Nuclear Nonproliferation and Safety:
Uncertainties About the Implementation of U.S.-Russian Plutonium Disposition Efforts
RCED-98-46: Published: Jan 14, 1998. Publicly Released: Jan 20, 1998.
Pursuant to a congressional request, GAO provided information on: (1) the goals of the Department of Energy's (DOE) plutonium disposition program and the impediments facing its implementation; (2) U.S. government officials' views on the importance of a U.S.-Russian agreement on plutonium disposition and the status of efforts to negotiate an agreement; (3) the costs to implement plutonium disposition programs in the United States and Russia; (4) experts' views about the potential nonproliferation impacts of the U.S. plutonium disposition program; and (5) surplus nuclear weapons that are among the sources of plutonium for DOE's disposition plan.
GAO noted that: (1) DOE's plutonium disposition program seeks to decrease the risk of nuclear proliferation by reducing U.S. plutonium stockpiles by about half over the next 25 years and by influencing Russia to take reciprocal actions, with the goal of reducing Russia's stockpiles to U.S. levels; (2) achieving these mutual reductions is a challenge because DOE's immobilization and mixed oxide fuel technologies have not yet been demonstrated on an industrial scale in the United States, and licensing, regulatory, and environmental issues will need to be addressed for both options; (3) the Russian plutonium stockpile is estimated to be about twice as large as the U.S. stockpile, and Russia may not have the financial resources to implement its program in a time frame comparable to that of the United States; (4) according to some U.S. executive branch officials, the success of the U.S. plutonium disposition program depends on Russia's implementing a similar program because a U.S.-only program could be seen as putting the United States at a strategic disadvantage and would not be supported by Congress or the international community; (5) executive branch officials told GAO that a plutonium disposition agreement between the United States and Russia should be negotiated before large-scale expenditures are made for U.S. plutonium disposition facilities; (6) no formal negotiations have begun to implement such an agreement; (7) DOE's preliminary estimates indicate that implementing the U.S. disposition program, which focuses on two technologies to convert plutonium to safer, more proliferant-resistant forms, could cost approximately $2.2 billion over the next 25 years; (8) the cost for a similar program in Russia could range between $1 billion and $2 billion, according to DOE's estimates; (9) U.S. assistance to Russia's program is expected to total between $40 million and $80 million over the next 5 to 7 years and includes plans to construct a pilot-scale plutonium conversion facility; (10) differing views exist about the potential nuclear nonproliferation impacts of DOE's plutonium disposition program and include: (a) a contention that DOE's consideration of burning plutonium in commercial nuclear reactors may pave the way for plutonium recycling and reverse a long-standing policy; and (b) a concern that an industry for mixed oxide fuel would be created in Russia that would increase opportunities for diversion and theft of nuclear materials; and (11) Department of State officials state that these and other issues will have to be addressed in a future binding agreement with Russia.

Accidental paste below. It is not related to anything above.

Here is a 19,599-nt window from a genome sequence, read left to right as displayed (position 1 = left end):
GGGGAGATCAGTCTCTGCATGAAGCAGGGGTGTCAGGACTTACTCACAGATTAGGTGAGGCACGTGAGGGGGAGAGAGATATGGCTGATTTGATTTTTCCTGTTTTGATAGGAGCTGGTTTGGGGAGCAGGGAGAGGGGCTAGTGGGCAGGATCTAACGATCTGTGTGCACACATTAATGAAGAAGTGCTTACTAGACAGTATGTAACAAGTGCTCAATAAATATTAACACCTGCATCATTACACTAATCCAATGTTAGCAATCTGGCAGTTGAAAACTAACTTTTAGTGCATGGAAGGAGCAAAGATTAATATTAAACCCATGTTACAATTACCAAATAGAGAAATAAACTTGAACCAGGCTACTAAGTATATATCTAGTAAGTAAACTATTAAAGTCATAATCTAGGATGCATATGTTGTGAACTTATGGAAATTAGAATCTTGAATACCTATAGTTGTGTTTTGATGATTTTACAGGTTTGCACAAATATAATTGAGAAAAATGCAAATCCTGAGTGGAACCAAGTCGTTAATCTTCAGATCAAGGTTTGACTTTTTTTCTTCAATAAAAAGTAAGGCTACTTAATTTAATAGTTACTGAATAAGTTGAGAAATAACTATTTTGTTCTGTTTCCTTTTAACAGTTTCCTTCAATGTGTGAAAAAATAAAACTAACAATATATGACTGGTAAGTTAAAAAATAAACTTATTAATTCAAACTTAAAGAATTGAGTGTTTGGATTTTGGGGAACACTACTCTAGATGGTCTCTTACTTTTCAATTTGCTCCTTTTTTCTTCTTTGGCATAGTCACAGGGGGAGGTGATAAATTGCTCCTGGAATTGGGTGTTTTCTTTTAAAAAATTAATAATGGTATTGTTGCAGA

- Review Pending
- Closed - implemented
- Closed - not implemented
Matters for Congressional Consideration
Matter: Because of the uncertainties about Russia's commitment to implement a program similar to the U.S. program, Congress may wish to consider linking DOE's future funding requests for large-scale projects to design and construct plutonium disposition facilities in the United States and Russia to the progress being made in negotiating and signing a bilateral agreement.
Status: Closed - Implemented
Comments: Committee Report 105-581, attached to H.R. 4060 (FY1999 Energy and Water Appropriations), dated June 16, 1998, stipulates that DOE should not go forward with plutonium disposition efforts with Russia unless an agreement is signed. The Senate Appropriations report contains similar language. DOE believes this is reasonable and plans to continue working with Russia on negotiating and signing a comprehensive agreement on various aspects pertaining to a plutonium disposition agreement.
Matter: Congress may wish to consider requesting that the Department of State, and other appropriate agencies, report periodically on efforts to conclude a plutonium disposition agreement between the United States and Russia.
Status: Closed - Implemented
Comments: Committee Report 105-581, attached to H.R. 4060 (FY1999 Energy and Water Appropriations) dated June 16, 1998, stipulates that DOE is expected to report on progress made in achieving an agreement with Russia on plutonium disposition. The Senate report contains similar language. DOE has reported on the status of obtaining a comprehensive agreement in numerous briefings to House and Senate committees during fiscal year 1999.